Tuesday, January 28, 2020

CBO budget outlook - we aren't going to grow our way out of debt

We found out today from the Congressional Budget Office that the US's deficit and debt will keep growing to record levels in the 2020s. Including this fiscal year, where the CBO now agrees with the White House and says the deficit will top $1 trillion.
CBO estimates that, in 2020, the federal deficit will reach $1,015 billion, which is $31 billion more than the shortfall recorded last year. Relative to the size of the economy, this year’s deficit would be about the same as last year’s shortfall—4.6 percent of GDP—which is the difference between revenues equal to 16.4 percent of GDP and outlays equal to 21.0 percent of GDP.

Over the next 10 years, deficits are projected to increase by more than 1 percentage point of GDP, rising from 4.3 percent in 2021 to 5.4 percent in 2030. Both revenues and outlays are projected to grow faster than GDP, though the increases in outlays would be larger. Federal revenues rise in CBO’s projections, from 16.6 percent of GDP in 2021 to 18.0 percent of GDP in 2030. The projected growth in revenues after 2025 is mostly attributable to the scheduled expiration of nearly all of the individual income tax provisions of P.L. 115-97, referred to here as the 2017 tax act. Federal outlays are projected to climb from 20.9 percent of GDP.
This chart shows that these updated deficit figures for next year are a bit above what the CBO projected this time last year, but it's also not as bad in the medium term as the CBO projected in August. However, the deficit projections for 2025 through 2027 are higher than they've ever been.

And the CBO's last point about the expiration of the 2017 GOP Tax Scam is worth remembering. The deficit and debt will be notably higher if those tax cuts are allowed to continue. Later on in the document, the CBO says that if those tax cuts are allowed to expire in 6 years, it means an income tax hike of around 0.8% of GDP, or around $220 billion. Corporations will also have to pay more after 2025, around $25 billion from what I can tell, which doesn’t seem like much until you realize that corps only paid $230 billion for all of 2019.

But remarkably, as the chart above shows, the CBO says the increase in taxes after 2025 wouldn’t stop the growth of the deficit or debt. The deficit would rise to $1.3 trillion over the last 5 years the Tax Scam is in place, and then go higher from there once the Tax Scam is gone!

The reason why this happens? Higher spending, particularly in the areas of Social Security and Medicare.

In particular, notice how the “Major Medical Programs” more than double between 2019 and 2030? This is what makes complaints about Medicare for All’s cost absurd to me. Taxpayer costs for health care are already going to go up by a lot if we do nothing, so why not cover everybody and stop having people be tied down to their jobs because of health benefits? And this doesn’t even count the rising increase in out-of-pocket costs, which employers and private insurers will gladly push onto individuals in the coming years.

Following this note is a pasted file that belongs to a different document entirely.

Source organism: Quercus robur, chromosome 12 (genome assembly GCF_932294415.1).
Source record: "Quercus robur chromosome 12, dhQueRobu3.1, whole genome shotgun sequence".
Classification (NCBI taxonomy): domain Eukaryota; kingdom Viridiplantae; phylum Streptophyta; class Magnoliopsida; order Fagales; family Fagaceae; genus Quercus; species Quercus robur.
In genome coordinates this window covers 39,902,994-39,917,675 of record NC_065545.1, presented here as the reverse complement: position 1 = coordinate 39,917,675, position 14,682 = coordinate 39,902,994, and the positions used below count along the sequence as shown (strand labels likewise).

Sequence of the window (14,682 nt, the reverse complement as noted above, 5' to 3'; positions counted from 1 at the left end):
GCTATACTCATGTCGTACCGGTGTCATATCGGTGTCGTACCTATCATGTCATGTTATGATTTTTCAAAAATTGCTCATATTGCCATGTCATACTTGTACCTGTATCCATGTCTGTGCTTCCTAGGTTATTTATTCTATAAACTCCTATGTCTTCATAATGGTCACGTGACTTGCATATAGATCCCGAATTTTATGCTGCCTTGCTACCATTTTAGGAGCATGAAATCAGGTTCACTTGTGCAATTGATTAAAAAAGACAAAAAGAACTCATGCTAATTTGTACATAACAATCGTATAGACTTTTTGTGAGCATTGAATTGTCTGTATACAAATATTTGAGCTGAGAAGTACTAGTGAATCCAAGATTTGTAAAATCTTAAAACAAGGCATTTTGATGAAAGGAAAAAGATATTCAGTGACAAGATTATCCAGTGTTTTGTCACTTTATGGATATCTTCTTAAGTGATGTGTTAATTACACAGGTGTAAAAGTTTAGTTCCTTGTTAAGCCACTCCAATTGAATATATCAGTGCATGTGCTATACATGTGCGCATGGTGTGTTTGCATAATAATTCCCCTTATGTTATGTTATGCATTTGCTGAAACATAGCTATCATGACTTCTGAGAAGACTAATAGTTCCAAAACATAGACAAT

These rising deficits mean that our national debt will be considerably higher than the $22 trillion that we reached last year,
and the $23.8 trillion the CBO says it will be at by the end of the 2020 Fiscal Year, reaching $36 trillion by 2030.

But you'll notice that the CBO doesn't anticipate that all that extra debt will raise interest rates all that much, even though Uncle Sam has to encourage someone to buy all that debt. If those rates get higher, then our projected deficit will also get higher due to the increased interest that has to be paid to those who hold that debt. But since our exploding deficits haven't raised interest rates so far (in fact, it's going the other way), maybe that part of concerns over our deficit isn't that bad for now, and the future.

But the other long-term problem that the CBO reports hits on in this report is that the country’s aging demographics and slow population growth are going to limit the amount that the economy can grow by in coming years.
Adjusted for inflation, GDP is projected to grow by 2.2 percent in 2020. From 2021 to 2030, output is projected to grow at an average annual rate of 1.7 percent, roughly the same rate as the economy’s maximum sustainable output (or potential GDP), which is determined by factors such as the size of the labor force, the average number of hours worked, capital investment, and productivity growth.
So barring some kind of major jump in the country's birth rate or immigration (both unlikely in the short term), we're not going to be able to grow our way out of rising deficits and debts.

No one wants to deal with that reality now, especially the Republicans who turbo-charged the deficit numbers in the last 2 1/2 years by both their GOP Tax Scam, and by increasing government spending both on domestic programs and the military. But this reality is likely why President Trump is saying he will likely mess with Social Security and Medicare should this country be dumb enough to keep him in power, and why any Dem that replaces Trump will likely be met with a ton of bad faith from the same GOP that caused the fiscal problems in the first place.

1 comment:

  1. This post really lends itself to being published on Daily Kos.